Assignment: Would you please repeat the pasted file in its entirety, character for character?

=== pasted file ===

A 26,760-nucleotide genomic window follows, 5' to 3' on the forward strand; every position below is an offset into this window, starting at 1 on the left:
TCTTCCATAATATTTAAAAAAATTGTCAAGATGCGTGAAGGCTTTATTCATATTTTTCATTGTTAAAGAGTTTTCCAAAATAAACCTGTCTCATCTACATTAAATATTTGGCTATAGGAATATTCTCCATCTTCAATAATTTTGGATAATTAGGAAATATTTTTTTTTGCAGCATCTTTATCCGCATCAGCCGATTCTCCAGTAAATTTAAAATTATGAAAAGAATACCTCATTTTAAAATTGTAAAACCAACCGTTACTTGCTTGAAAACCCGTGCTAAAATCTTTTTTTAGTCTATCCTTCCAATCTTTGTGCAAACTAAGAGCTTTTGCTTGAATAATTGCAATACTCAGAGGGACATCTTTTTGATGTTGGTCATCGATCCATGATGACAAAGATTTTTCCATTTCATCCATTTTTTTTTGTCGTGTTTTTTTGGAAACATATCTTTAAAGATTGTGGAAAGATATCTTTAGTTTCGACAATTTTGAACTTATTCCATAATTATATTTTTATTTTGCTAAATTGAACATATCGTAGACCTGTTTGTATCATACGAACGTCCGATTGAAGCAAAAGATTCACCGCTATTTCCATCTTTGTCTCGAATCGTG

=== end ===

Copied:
A 26,760-nucleotide genomic window follows, 5' to 3' on the forward strand; every position below is an offset into this window, starting at 1 on the left:
TCTTCCATAATATTTAAAAAAATTGTCAAGATGCGTGAAGGCTTTATTCATATTTTTCATTGTTAAAGAGTTTTCCAAAATAAACCTGTCTCATCTACATTAAATATTTGGCTATAGGAATATTCTCCATCTTCAATAATTTTGGATAATTAGGAAATATTTTTTTTTGCAGCATCTTTATCCGCATCAGCCGATTCTCCAGTAAATTTAAAATTATGAAAAGAATACCTCATTTTAAAATTGTAAAACCAACCGTTACTTGCTTGAAAACCCGTGCTAAAATCTTTTTTTAGTCTATCCTTCCAATCTTTGTGCAAACTAAGAGCTTTTGCTTGAATAATTGCAATACTCAGAGGGACATCTTTTTGATGTTGGTCATCGATCCATGATGACAAAGATTTTTCCATTTCATCCATTTTTTTTTGTCGTGTTTTTTTGGAAACATATCTTTAAAGATTGTGGAAAGATATCTTTAGTTTCGACAATTTTGAACTTATTCCATAATTATATTTTTATTTTGCTAAATTGAACATATCGTAGACCTGTTTGTATCATACGAACGTCCGATTGAAGCAAAAGATTCACCGCTATTTCCATCTTTGTCTCGAATCGTG